Google’s Project Vault is a secure computer stuffed into a microSD card

Google’s Project Vault is a secure computer stuffed into a microSD card

Project-vault-googleio

Image: Pete Pachal/Mashable

Several years ago, Intel showed off Edison, a prototype of an entire low-powered computer contained inside of a postage stamp-sized SD card.

Google has now made an even smaller computer — sort of.

On the second day of its annual Google I/O developers conference on Friday, Google unveiled Project Vault, a secure computer that fits into a microSD card slot (yes, those little memory cards you put in your phone to expand the storage).

Designed by Google’s ATAP (Advanced Technology and Projects) group, Project Vault is technically a computer, but it’s not for regular computing. It’s a new way to communicate securely and authenticate without entering passwords.

Project Vault has an ARM-based processor (the same kind you’d find in most smartphones and tablets), NFC and an antenna. It’s also got 4GB of “isolated, sealed” internal storage. The teeny tiny computer runs a custom Real Time Operating System (RTOS).

In one demo, Google showed how two users can chat with each other using their Vault-equipped smartphones.

Because the chats are encrypted and sent through Vault’s encrypted channel, the chat data is never sent through the phone; carriers can’t snoop on you.

Because the chats are encrypted and sent through Vault’s encrypted channel, the chat data is never sent through the phone; carriers can’t snoop on you. Edward Snowden would be proud of Vault, for sure.Google says you’ll also be able to encrypt video with Vault.

“Authentication sucks.” Google vice president of engineering Regina Dugan said. “Passwords suck.”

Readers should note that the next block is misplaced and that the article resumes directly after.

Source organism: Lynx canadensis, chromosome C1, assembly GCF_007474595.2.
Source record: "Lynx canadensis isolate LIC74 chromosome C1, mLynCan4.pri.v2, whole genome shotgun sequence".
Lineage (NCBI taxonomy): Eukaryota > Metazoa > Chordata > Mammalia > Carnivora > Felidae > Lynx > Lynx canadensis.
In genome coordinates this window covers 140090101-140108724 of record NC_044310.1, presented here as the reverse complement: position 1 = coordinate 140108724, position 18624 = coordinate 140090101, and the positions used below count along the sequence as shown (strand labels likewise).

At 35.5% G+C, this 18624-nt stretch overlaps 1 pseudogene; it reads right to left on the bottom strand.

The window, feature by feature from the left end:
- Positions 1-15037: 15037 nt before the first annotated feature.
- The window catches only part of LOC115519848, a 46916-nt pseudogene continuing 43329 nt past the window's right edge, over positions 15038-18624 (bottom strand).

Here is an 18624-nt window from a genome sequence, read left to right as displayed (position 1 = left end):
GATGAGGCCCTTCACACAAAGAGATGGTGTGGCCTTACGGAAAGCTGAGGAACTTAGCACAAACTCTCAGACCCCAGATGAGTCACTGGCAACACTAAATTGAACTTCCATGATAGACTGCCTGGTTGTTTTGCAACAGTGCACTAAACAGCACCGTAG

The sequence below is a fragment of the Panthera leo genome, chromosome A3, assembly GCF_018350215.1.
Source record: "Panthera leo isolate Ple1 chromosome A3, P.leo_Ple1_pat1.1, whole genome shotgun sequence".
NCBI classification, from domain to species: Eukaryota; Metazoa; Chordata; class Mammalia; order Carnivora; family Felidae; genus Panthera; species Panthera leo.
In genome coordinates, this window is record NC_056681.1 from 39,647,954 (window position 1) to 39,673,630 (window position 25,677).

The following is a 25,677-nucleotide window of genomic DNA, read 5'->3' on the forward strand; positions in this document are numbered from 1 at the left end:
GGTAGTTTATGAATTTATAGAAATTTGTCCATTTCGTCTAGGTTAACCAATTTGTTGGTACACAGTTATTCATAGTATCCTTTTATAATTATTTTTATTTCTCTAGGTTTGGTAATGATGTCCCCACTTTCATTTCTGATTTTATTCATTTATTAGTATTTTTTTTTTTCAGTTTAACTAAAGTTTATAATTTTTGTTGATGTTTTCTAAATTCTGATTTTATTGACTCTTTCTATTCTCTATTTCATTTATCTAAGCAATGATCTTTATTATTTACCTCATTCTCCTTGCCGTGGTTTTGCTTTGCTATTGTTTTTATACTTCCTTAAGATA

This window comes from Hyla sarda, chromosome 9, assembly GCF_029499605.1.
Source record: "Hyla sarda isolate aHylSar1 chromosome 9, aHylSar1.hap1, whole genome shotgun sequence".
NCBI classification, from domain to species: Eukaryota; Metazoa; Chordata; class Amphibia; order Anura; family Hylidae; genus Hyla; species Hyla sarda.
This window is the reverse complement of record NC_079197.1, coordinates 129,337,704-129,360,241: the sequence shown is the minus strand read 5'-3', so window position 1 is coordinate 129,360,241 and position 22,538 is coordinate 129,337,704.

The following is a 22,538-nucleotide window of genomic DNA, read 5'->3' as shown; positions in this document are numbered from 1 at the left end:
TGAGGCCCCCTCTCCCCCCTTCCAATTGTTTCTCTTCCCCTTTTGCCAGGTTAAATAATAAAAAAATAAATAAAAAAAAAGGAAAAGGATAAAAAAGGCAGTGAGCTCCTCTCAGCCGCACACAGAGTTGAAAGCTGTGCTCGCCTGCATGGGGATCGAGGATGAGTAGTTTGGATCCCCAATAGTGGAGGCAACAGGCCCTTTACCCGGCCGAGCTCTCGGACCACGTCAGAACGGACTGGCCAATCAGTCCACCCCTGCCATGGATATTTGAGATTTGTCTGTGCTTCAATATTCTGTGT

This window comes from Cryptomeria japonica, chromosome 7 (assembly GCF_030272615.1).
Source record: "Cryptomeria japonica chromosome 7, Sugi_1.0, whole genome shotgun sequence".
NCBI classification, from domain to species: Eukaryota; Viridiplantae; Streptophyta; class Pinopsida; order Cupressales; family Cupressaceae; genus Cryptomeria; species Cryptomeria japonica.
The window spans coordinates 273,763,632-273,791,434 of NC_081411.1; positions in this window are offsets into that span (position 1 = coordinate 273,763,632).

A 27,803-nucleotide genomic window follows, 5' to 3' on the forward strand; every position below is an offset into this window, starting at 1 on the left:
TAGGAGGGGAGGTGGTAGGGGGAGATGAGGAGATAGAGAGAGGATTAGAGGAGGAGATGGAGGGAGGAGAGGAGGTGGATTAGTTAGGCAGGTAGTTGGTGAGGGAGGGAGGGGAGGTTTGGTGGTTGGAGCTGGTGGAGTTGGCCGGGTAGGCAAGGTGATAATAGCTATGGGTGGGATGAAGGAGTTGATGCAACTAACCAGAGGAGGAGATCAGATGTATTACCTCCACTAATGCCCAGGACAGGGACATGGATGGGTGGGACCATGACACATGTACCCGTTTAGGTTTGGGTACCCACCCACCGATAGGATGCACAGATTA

With Project Vault, instead of entering easily crackable password strings, Vault can tap into new security models like the ability to authenticate users based on things like typing patterns and activity usage. ATAP calls this a “trust score” and says that it’s up to 10 times more secure than simply typing in a password.

For example, if you use Chrome and YouTube a lot throughout a day, but then another user takes your Vault-equipped phone and their usage pattern doesn’t match yours, the device will know something fishy is going on, and that it’s likely not you using it.

Interested developers can find ATAP’s open source development kit for Vault on github here.

Have something to add to this story? Share it in the comments.

December 8, 2015 / by / in , , , , , , , , ,

Leave a Reply

Show Buttons
Hide Buttons

IMPORTANT MESSAGE: Scooblrinc.com is a website owned and operated by Scooblr, Inc. By accessing this website and any pages thereof, you agree to be bound by the Terms of Use and Privacy Policy, as amended from time to time. Scooblr, Inc. does not verify or assure that information provided by any company offering services is accurate or complete or that the valuation is appropriate. Neither Scooblr nor any of its directors, officers, employees, representatives, affiliates or agents shall have any liability whatsoever arising, for any error or incompleteness of fact or opinion in, or lack of care in the preparation or publication, of the materials posted on this website. Scooblr does not give advice, provide analysis or recommendations regarding any offering, service posted on the website. The information on this website does not constitute an offer of, or the solicitation of an offer to buy or subscribe for, any services to any person in any jurisdiction to whom or in which such offer or solicitation is unlawful.